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Category Archives: Health

I remember standing on the bridge with the barrel of grass clippings in my hands and the next thing I know I’m laying on my back in the dry creek struggling to get my breath, moaning, and wondering what happened. Fortunately, my neighbors heard my moans and cries for help and saved the day. It was almost dark and would have been a long cold night in the creek. Sherri was out of town for the weekend. Now, over four months later, I am back to work, doing relatively well healing from five fractured vertebrae and two broken ribs. My back hurts most of the time but not nearly as bad as the weeks immediately following the accident.

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Granddaughter Harper making all things better!

What have I learned?

I’ve learned that I am blessed beyond my wildest dreams with hundreds of friends who have faithfully prayed for me. My gracious neighbor Rusty has mowed my yard several times. Lots of folks brought food, chocolate shakes, and sent hundreds of words of encouragement and love. The five other couples in our prayer group have led the way praying for me constantly. The incredible Edmond Police Department has “had my six” from the start. First on the scene was officer Nate Fountain who not only escorted the ambulance to the hospital but also stuck by my family for the rest of the night. Other officers have checked on me several times everyday. It is a great honor to serve these amazing men and women as their chaplain.

I have learned that patience is required to heal properly. I want things to move along so much faster than they actually do. God has a purpose in moving me through the healing process day after day, seeing gradual improvement and finding encouragement each day.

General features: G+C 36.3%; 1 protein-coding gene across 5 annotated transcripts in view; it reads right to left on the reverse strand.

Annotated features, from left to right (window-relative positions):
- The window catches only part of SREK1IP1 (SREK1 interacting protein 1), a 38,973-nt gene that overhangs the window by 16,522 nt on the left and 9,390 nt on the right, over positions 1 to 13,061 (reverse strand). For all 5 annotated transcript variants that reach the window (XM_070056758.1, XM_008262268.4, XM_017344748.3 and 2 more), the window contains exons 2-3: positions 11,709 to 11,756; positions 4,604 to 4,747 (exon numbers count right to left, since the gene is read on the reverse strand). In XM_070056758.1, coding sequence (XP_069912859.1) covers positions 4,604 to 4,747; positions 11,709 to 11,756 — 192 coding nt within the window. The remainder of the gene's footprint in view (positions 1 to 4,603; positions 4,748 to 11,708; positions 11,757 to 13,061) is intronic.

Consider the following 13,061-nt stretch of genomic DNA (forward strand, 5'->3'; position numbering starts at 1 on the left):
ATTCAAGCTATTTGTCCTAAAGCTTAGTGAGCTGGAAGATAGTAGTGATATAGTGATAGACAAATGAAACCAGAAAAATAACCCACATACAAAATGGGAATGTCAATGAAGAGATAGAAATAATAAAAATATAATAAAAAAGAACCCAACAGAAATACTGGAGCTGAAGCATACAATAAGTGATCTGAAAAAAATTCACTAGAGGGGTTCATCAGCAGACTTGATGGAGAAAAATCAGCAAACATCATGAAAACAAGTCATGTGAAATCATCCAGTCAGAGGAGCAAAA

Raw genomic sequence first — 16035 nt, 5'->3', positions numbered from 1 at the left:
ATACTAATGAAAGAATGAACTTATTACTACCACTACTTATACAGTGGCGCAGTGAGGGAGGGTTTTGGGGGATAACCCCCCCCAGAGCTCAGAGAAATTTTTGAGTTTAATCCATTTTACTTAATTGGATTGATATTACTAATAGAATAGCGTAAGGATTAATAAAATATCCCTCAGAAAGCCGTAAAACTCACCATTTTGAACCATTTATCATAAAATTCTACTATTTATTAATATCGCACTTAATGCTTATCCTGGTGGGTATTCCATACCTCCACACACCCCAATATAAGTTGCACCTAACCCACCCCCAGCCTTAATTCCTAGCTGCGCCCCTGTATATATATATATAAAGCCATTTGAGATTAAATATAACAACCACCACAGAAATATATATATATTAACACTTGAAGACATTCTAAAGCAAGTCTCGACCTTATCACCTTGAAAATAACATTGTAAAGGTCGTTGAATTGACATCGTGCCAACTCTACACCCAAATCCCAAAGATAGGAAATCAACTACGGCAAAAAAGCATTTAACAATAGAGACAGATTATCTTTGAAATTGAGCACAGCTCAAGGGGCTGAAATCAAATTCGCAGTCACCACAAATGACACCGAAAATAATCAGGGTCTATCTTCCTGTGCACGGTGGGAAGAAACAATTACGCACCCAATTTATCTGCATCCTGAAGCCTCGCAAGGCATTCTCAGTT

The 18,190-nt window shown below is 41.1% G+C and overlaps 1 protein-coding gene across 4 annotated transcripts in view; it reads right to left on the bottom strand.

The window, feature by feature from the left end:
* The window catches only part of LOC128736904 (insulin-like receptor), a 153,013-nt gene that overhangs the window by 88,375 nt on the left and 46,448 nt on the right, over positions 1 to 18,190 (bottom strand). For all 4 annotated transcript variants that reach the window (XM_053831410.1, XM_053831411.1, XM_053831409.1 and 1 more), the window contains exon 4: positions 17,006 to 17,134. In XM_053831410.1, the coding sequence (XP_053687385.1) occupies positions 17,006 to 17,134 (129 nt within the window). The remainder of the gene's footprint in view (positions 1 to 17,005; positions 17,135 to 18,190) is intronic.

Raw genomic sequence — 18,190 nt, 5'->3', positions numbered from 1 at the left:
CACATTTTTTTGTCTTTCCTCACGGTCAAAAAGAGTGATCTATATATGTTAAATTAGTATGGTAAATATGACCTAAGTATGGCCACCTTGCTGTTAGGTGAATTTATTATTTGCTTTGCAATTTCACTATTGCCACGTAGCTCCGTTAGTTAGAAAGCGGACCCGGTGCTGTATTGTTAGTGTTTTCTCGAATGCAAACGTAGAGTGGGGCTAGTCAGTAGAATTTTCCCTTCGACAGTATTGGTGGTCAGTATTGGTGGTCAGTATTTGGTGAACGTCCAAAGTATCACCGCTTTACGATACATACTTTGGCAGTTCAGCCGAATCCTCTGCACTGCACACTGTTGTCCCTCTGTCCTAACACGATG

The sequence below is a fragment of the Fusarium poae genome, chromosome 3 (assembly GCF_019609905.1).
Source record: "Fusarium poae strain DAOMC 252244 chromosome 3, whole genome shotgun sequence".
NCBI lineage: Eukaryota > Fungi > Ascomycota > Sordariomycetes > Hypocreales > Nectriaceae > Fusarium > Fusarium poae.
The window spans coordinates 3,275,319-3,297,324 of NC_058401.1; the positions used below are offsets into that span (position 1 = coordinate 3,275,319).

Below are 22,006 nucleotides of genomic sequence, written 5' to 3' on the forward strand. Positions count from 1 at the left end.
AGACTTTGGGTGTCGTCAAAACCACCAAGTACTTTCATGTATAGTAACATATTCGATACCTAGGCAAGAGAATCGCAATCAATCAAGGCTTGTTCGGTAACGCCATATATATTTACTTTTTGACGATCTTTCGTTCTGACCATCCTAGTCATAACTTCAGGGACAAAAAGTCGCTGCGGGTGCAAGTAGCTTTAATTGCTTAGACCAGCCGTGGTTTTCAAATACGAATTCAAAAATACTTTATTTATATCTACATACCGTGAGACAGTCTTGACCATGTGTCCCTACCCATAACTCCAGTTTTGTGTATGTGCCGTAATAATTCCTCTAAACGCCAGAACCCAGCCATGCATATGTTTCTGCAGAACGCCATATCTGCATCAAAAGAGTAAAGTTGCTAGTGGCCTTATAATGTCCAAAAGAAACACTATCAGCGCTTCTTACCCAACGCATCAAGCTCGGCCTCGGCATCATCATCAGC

I have realized God’s protection sometimes involves tragedy at some level. He uses physical pain and suffering to teach us his ways and how to truly trust him for the outcome. I know I could just have easily been paralyzed, had a horrible traumatic brain injury, or I could have died.

I have amazing clients who have faithfully continued to support me and take part in my recuperation. As I returned to work, their interest, patience, and continued compensation, all provided constant encouragement and blessed me beyond words.

Thank you…

  • The many who prayed for my healing.
  • Sherri, who has been so totally faithful and helpful these past months.
  • Those who supported Sherri in those first few weeks after my fall.   I’m not a good patient.
  • The incredible hospital nurses who took care of me for ten days.
  • My favorite people who brought me food to eat!
  • The cops who dropped by to help, talk, and brought chocolate shakes.
  • My family who showed so much concern during my recuperation.
  • My clients who continued to pay me as I healed.
  • The employees I chaplain who called, wrote, visited, and prayed for me.
  • My Panera Church buddies who prayed.
  • Mike, Sherman, Matthew, Michael, and Larry who stayed with me at the hospital and helped me move!
  • My orthopedic physician who watched me carefully and provided great care.
  • Krista, who aggressively led the way in my recovery turnaround.